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Constitutive PGC-1 alpha Overexpression in Skeletal Muscle Does Not Improve Morphological Outcome in Mouse Models of Brain Irradiation or Cortical Stroke

Journal article
Authors Lars O Karlsson
María Nazareth González-Alvarado
Mar Larrosa-Flor
A. Osman
Mats Börjesson
K. Blomgren
Hans-Georg Kuhn
Published in Neuroscience
Volume 384
Pages 314-328
ISSN 0306-4522
Publication year 2018
Published at Institute of Neuroscience and Physiology, Department of Health and Rehabilitation
Institute of Neuroscience and Physiology
Department of Food and Nutrition, and Sport Science
Pages 314-328
Language en
Links dx.doi.org/10.1016/j.neuroscience.2...
Keywords muscle, brain, exercise, PGC-1 alpha, FNDC5, irisin, transcriptional coactivator pgc-1-alpha, real-time pcr, mitochondrial, biogenesis, cerebral-ischemia, hippocampal neurogenesis, physical-exercise, oxidative stress, rat-brain, white fat, injury, Neurosciences & Neurology
Subject categories Neurosciences

Abstract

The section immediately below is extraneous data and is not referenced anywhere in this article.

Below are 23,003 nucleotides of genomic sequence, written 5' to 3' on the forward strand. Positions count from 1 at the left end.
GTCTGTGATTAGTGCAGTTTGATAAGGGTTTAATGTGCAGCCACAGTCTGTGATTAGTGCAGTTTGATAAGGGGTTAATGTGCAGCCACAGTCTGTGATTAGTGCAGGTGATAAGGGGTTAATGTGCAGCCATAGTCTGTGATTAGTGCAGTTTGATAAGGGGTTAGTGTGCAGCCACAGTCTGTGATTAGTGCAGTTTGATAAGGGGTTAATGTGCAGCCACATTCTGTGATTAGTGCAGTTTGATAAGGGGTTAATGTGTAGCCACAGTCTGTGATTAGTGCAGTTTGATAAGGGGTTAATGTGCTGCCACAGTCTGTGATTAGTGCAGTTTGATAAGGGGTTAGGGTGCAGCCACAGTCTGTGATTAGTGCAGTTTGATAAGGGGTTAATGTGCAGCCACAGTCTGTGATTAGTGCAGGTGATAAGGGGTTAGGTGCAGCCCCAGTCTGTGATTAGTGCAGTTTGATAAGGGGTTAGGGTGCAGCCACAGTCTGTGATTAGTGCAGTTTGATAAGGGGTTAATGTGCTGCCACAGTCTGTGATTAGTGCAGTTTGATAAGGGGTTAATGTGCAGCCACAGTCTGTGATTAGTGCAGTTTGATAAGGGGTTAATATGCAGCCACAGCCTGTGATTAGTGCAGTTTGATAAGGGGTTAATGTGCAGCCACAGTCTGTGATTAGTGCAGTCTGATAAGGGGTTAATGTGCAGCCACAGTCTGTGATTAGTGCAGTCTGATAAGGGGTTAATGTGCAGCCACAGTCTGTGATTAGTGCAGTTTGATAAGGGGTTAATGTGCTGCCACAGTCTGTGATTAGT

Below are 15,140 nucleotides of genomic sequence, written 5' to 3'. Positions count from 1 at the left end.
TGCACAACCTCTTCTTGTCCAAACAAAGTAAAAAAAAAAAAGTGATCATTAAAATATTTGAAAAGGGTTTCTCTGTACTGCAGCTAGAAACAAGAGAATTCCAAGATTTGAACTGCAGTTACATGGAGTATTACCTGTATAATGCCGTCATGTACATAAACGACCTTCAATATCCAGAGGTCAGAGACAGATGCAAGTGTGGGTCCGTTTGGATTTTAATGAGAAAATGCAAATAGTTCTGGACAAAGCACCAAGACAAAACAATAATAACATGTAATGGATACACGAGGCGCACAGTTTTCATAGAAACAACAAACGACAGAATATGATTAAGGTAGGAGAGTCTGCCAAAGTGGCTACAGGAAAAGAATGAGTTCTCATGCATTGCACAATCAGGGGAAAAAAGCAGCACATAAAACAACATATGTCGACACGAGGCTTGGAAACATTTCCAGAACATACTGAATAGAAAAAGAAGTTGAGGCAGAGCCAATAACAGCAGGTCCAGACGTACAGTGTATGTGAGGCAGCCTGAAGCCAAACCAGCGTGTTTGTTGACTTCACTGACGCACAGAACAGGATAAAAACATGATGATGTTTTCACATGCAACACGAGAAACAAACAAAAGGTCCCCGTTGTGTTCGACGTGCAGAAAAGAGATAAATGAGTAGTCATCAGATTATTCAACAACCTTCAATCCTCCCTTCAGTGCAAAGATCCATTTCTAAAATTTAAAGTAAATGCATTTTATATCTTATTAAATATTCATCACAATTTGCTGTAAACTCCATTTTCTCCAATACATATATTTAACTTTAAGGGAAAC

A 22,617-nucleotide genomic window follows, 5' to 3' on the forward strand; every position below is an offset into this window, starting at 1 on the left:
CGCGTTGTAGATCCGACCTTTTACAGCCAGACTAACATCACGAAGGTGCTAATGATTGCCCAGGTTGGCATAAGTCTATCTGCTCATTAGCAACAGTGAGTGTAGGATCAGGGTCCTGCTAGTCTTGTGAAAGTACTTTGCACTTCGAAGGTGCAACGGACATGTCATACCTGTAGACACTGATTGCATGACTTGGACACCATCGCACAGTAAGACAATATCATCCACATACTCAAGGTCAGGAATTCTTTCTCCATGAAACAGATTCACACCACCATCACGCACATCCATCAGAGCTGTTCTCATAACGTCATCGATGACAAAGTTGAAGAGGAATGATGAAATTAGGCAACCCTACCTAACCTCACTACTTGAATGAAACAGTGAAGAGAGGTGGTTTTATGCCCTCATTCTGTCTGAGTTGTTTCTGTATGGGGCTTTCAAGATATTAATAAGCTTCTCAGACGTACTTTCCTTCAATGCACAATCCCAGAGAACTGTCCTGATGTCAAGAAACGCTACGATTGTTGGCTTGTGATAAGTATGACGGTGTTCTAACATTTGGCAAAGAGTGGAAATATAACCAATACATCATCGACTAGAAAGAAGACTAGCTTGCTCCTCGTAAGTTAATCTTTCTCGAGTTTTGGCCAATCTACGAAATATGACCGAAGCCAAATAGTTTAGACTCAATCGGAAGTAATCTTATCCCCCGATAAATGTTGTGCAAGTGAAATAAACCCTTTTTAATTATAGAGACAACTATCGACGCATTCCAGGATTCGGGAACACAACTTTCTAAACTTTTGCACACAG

Physical exercise can improve morphological outcomes after ischemic stroke and ameliorate irradiation-induced reduction of hippocampal neurogenesis in rodents, but the mechanisms underlying these effects remain largely unknown. The transcription factor peroxisome proliferator-activated receptor gamma coactivator 1-alpha (PGC-1 alpha) is considered to be one of the central factors responsible for exercise-induced benefits in skeletal muscle, including the release of neurotrophic factors into the circulation. In order to test if PGC-1 alpha overexpression in skeletal muscle could simulate the exercise-induced effects on recovery after cranial irradiation and stroke, we used male adult transgenic mice overexpressing murine PGC-1 alpha under the control of muscle creatinine kinase promoter and subjected them to either whole brain irradiation at a dose of 4 Gy or photothrombotic stroke to the sensory motor cortex. Muscular PGC-1 alpha overexpression did not ameliorate irradiation-induced reduction of newborn BrdU-labeled cells in the dentate gyrus, immature neurons, or newborn mature neurons. In the stroke model, muscular overexpression of PGC-1 alpha resulted in an increased infarct size without any changes in microglia activation or reactive astrocytosis. No difference could be detected in the number of migrating neural progenitor cells from the subventricular zone to the lesioned neocortex or in vascular density of the contralateral neocortex in comparison to wildtype animals. We conclude that forced muscular overexpression of PGC-1 alpha does not have a beneficial effect on hippocampal neurogenesis after irradiation, but rather a detrimental effect on the infarct volume after stroke in mice. This suggests that artificial muscle activation through the PGC-1 alpha pathway is not sufficient to mimic exercise-induced recovery after cranial irradiation and stroke. (C) 2018 IBRO. Published by Elsevier Ltd. All rights reserved.

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